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Why does nothing ever fit? The myth of standardised clothing sizes, why clothing brands use vanity sizing and how it fuels the returns crisis

We can’t explore the very modern issue of vanity sizing without looking at the wider flawed clothing sizes systems we’ve inherited. For most shoppers, vanity sizing is a commonly accepted distortion of accurate sizing designed to satisfy the shopper’s ego. While accusations of distorting our body image and contributing to eating disorders might be common, this approach stops us from identifying the source of the issue. Dig a little deeper and we discover the idea of ‘accurate sizing’ itself, is actually a myth; one that could be easily solved.

Serving the consumer’s ego.

Contrary to popular belief, standard sizing for fashion doesn’t really exist, and it never has. Size charts imply a system exists but this varies from brand to brand, and country to country. Even apparel tried out by the same woman from the same range at the same brand can demonstrate sizing issues.

While dress sizes have been around since 1958, the precise actual measurements for a size 8 is not a universal constant from one store to the next. This is even more non-specific for sizes such as ‘small’, ‘medium’ or ‘large’ where the clothing retailer often assigns a value based on how they want shoppers to feel. Imagine if everywhere you shop, you’re a large and then one day you walk into a store and discover that, here, in this one store, you’re actually a medium. Many of us appreciate seeing smaller sizes on the label when we shop, that’s just human nature. These smaller sizes can be a powerful motivator for return and repeated customers for brands. While that explains vanity sizing, it’s still only half the story.

If sizing and size charts are already inconsistent, then is the inconsistency in vanity sizing always designed to flatter the ego of the consumer? Some of the time, yes. But other times it can be used to ensure a specific type of clothing fit. Generally referred to as ‘size inflation’, the dimensions of a garment might be smaller than the label because the apparel is supposed to fit close to the body. For the consumer, this can have the opposite effect of making them believe they might have gone up a clothing size. In reality, vanity sizing and size inflation imply steps taken to satisfy the ego of the shopper, when in reality it is a symptom of the unregulated inconsistencies and whims of brands, manufacturers and retailers.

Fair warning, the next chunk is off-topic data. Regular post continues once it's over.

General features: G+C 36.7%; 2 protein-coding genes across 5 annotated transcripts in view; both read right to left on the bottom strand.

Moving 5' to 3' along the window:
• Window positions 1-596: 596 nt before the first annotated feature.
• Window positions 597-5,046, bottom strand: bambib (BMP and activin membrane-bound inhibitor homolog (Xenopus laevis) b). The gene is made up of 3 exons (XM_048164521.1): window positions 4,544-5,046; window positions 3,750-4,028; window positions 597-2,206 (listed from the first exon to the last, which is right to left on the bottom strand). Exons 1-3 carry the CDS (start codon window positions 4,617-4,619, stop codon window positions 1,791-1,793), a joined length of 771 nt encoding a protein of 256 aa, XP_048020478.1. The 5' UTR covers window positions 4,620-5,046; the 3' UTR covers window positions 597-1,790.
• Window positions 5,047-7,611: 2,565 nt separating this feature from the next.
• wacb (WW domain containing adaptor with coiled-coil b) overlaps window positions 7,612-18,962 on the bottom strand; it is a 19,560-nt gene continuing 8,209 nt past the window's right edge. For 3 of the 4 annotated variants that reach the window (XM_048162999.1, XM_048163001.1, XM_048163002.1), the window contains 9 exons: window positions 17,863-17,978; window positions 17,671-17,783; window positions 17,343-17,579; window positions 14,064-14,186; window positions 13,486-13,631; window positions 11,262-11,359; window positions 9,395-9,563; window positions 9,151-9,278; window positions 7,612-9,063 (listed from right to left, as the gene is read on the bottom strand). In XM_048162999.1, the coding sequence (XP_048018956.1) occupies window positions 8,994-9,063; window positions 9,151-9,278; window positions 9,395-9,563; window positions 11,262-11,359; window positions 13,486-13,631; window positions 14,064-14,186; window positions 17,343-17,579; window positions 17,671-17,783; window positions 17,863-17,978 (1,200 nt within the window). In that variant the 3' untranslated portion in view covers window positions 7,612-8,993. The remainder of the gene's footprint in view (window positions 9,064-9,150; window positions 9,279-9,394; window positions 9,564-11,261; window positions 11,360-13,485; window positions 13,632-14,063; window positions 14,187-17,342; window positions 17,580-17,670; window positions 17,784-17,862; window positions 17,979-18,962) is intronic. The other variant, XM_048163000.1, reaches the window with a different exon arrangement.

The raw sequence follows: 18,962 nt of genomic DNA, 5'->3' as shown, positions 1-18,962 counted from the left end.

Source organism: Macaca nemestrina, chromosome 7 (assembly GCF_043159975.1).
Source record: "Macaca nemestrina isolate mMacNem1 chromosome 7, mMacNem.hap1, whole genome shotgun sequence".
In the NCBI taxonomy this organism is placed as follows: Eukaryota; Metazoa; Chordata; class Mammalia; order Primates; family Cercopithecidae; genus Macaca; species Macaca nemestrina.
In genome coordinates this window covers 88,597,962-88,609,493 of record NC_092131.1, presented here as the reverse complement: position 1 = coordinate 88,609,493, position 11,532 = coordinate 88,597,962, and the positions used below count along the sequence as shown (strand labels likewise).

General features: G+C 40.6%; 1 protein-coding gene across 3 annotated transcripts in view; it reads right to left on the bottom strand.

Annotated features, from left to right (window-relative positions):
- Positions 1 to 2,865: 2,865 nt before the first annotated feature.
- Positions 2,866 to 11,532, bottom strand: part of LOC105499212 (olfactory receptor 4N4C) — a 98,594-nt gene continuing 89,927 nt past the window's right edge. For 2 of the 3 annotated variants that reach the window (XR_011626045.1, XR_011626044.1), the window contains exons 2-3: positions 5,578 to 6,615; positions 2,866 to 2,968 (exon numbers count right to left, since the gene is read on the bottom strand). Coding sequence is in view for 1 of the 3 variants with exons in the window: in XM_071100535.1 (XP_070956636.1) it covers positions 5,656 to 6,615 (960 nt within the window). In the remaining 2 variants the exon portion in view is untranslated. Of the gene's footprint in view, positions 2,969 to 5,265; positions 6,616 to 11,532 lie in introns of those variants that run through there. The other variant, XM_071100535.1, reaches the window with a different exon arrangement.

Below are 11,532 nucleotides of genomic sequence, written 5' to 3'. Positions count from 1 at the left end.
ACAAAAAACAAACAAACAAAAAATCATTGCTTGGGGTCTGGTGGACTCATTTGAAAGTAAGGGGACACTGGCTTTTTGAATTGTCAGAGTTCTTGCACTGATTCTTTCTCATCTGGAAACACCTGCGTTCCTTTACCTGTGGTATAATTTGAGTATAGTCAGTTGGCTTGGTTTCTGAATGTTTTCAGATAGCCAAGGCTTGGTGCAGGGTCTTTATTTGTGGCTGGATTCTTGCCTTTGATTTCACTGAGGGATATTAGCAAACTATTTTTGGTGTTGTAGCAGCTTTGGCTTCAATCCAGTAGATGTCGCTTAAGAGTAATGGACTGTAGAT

The problem

Multiple attempts have been made over the years to try and standardise the clothing industry.

In the 1800’s, chest, waist and leg measurements were used to determine the best fit for military uniforms. While these standardised sizings helped speed up the manufacturing process they didn’t equal a perfect size fit for every soldier. Then, as now, men would often buy the closest fit and then require adjustments to the sleeves and trousers for comfort.

By the 1940’s, research into the dimensions and proportions of women’s bodies allowed for the first accurate sizing system for clothing. In the following two decades, this system was first taken up in America with similar systems adopted across the world.

By the time sizing systems had permeated the global fashion industry, the clothing styles, lifestyle, fit and bodies of women had changed. In 1970, the standards were updated and clothing manufacturers and retailers took up the new directives on a voluntary basis. For a time, two conflicting sizing systems were in operation simultaneously.

For women in the US, the 1980’s were even more confusing. A botched attempt to switch from inches to centimetres was immediately followed by the US Department of Commerce withdrawing from a globally accepted size standard. For retailers dealing with overseas producers this led to dramatic inconsistencies and unwelcome clothing waste.

Finally, by 1995, new international sizing standards were agreed. On paper this was a huge step in the right direction, however, clothing retailers were under no pressure to adopt the standard and many simply ignored it.

Throughout the 90’s, noughties and teens shoppers have discovered that a size 12 dress in four different shops will likely fit differently. In the US, the increasing average weight and body size has increased, and the rules for sizing have gone out the window. In many stores, a size 12 in 1958, would now be a size 6. This level of vanity sizing has rendered size labels meaningless.